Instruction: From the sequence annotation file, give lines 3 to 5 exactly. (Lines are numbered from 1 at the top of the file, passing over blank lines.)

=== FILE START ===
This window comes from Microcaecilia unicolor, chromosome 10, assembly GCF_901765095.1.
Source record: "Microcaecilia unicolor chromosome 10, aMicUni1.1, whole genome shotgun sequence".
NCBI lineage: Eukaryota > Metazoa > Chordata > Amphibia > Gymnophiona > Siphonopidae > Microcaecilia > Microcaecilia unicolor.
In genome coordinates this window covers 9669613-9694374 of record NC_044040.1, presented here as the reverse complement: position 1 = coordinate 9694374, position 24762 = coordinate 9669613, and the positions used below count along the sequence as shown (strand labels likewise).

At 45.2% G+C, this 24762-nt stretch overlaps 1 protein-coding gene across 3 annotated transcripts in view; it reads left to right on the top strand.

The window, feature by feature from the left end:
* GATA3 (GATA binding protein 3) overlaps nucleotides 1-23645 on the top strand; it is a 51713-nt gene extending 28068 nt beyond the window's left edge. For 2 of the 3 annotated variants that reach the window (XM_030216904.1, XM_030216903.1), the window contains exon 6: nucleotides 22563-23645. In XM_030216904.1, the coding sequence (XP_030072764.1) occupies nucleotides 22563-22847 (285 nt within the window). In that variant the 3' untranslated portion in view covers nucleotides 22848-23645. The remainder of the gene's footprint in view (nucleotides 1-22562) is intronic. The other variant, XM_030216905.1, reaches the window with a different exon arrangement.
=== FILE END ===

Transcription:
NCBI lineage: Eukaryota > Metazoa > Chordata > Amphibia > Gymnophiona > Siphonopidae > Microcaecilia > Microcaecilia unicolor.
In genome coordinates this window covers 9669613-9694374 of record NC_044040.1, presented here as the reverse complement: position 1 = coordinate 9694374, position 24762 = coordinate 9669613, and the positions used below count along the sequence as shown (strand labels likewise).

At 45.2% G+C, this 24762-nt stretch overlaps 1 protein-coding gene across 3 annotated transcripts in view; it reads left to right on the top strand.